tlons required ror isia-n mr iiji nuta
tions In the United States are noieu:
Gun nd mortar batterie
Conitructlon of gun and mortar
Mortirnlr.lns older mplcmf nt. 100,000
Electric Installations at nmcoimt
Sarrhllilit for harbor dffcncn 150,000
Sltei for fortltlcatlonn and sracoast
defenc .;;"., "M00
Prmervatlon and repair of forlln-
Plana for fortifications M00
Huppllf" for aeacnmt drfeiuea.- 45,000
flea nana and embankment" 30,000
IWpalr and protection of defence
of New Orleans H.000
rrenervatlon and repair of torpedo
atrurturea !0, 000
Casemates, galleries, Ac, for sub
marine mine IE, 000
SULZER AMAZED OFFICIALS.
Told of JVefT llsisslan Treaty BelntT
WAfliiiKaTOK, Deo, 2, The statement
issued by Representative and Governor
elect Hulzer last night on the Russian
passport question caused amazement in
official circles here to-day inasmuch aa
thla declaration is exactly contrary to
I a statement made on tho samo subject
' l.i. Uruu I 1 fin I 'I'll f I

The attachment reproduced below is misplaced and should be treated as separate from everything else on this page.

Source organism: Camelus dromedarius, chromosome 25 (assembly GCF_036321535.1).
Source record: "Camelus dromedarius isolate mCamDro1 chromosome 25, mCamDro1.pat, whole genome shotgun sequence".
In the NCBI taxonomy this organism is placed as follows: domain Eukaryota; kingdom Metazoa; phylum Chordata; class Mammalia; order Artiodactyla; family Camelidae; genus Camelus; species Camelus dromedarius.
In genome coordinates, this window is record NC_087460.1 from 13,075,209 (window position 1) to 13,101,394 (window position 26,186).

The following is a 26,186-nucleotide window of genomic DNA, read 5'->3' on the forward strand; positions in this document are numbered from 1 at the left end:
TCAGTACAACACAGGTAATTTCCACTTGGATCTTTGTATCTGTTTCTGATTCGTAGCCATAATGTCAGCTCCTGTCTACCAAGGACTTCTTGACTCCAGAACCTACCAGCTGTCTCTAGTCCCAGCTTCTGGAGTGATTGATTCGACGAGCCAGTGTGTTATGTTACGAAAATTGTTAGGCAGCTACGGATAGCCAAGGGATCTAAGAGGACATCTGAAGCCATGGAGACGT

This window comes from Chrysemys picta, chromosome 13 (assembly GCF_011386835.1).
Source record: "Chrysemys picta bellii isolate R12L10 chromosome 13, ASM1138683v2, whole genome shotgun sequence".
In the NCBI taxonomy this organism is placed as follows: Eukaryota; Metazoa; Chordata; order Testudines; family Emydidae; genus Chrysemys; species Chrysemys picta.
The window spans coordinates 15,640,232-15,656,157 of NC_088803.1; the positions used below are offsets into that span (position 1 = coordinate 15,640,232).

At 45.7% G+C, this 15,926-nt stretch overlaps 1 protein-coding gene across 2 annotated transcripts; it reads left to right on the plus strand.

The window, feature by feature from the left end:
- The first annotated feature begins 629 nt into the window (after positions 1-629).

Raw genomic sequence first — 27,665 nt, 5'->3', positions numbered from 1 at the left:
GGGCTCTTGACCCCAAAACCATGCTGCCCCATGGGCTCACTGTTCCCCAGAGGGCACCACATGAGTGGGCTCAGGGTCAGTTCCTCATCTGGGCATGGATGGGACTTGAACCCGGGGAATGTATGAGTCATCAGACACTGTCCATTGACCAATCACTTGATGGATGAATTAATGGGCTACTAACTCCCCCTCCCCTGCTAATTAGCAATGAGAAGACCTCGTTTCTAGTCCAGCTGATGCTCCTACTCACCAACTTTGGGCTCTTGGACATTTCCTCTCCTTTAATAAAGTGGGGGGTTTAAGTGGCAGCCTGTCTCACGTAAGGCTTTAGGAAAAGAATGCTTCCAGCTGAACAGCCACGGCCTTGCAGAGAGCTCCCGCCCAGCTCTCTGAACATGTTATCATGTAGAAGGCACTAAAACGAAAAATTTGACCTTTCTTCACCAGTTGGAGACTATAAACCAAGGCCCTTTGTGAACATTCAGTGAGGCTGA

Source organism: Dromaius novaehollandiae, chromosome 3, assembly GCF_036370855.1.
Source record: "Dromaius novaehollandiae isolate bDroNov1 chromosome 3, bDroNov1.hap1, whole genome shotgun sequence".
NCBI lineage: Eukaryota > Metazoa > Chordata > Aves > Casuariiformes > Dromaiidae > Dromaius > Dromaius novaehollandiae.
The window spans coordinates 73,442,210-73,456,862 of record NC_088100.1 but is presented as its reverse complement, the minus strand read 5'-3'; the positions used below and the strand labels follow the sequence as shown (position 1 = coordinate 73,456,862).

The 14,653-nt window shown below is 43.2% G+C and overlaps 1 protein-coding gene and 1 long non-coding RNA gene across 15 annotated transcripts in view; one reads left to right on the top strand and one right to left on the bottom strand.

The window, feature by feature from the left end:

In a letter to Simon Wolf, a prominent
I Jew ot Washington, the President stated
I that no new treaty with Russia was being
I negotiated, a fact that has been un
officially admitted at tlio statu Depart
ment for many weeks.
TO -THK A COLD . OM! DAT
Take LAX ATI n: BllOUO (julnlne Tablets. Drue
(lata refund money If It falls to cure. K. tv.
OROVtrs airunirt.U ea tiea box, iic.-Atr.
GATUN LOCKS WORK -PERFECTLY.
SI I in sun Upturn' Prom PnnnuiH Knll
Wasiii.voto.v, Dec. 2. Secretary of
War Stimson returned to Washington
this afternoon from Panama, where he
made a launch trip from Gorgona, at the
endol Culebra cut, to Gatun Dam, twenty
ono miles beyond, or more than half tho
total length of Ihe canal
'Hie water over which Secretary .Stim
son passed is the artificial lake made by
blocking the Chagres River with the
Gatun Dam, It has now reached the level
of fifty-six feet and next spring, when
tho rains come again, it will be allowed to
rise to the Una I level of elghty-flvo feet
above tlio sea.
'Ihn only dry imrtion of tho canal,
Secretary Stimson said. Is the nine miles
of the Culebra cut and the few miles be
tween the Pedro Miguel nnd Miraflores
locks, Ihero Is little question, accord
ing to him, about the opening of tho canal
for traffic late next year. The canal will
lie completed, according to present cal
culations, July 1, 1DI3, but Col. Goethals
wants very thorough tests made or all
locks and tho apparatus for their opera
tion. During his visit tho Secretary saw the
giant gates of the Gatun locks swung for
the first time. Ho has had many letters
from engineers in the United States pre
dicting that these gates could never bo
moved liecnuse they would break of their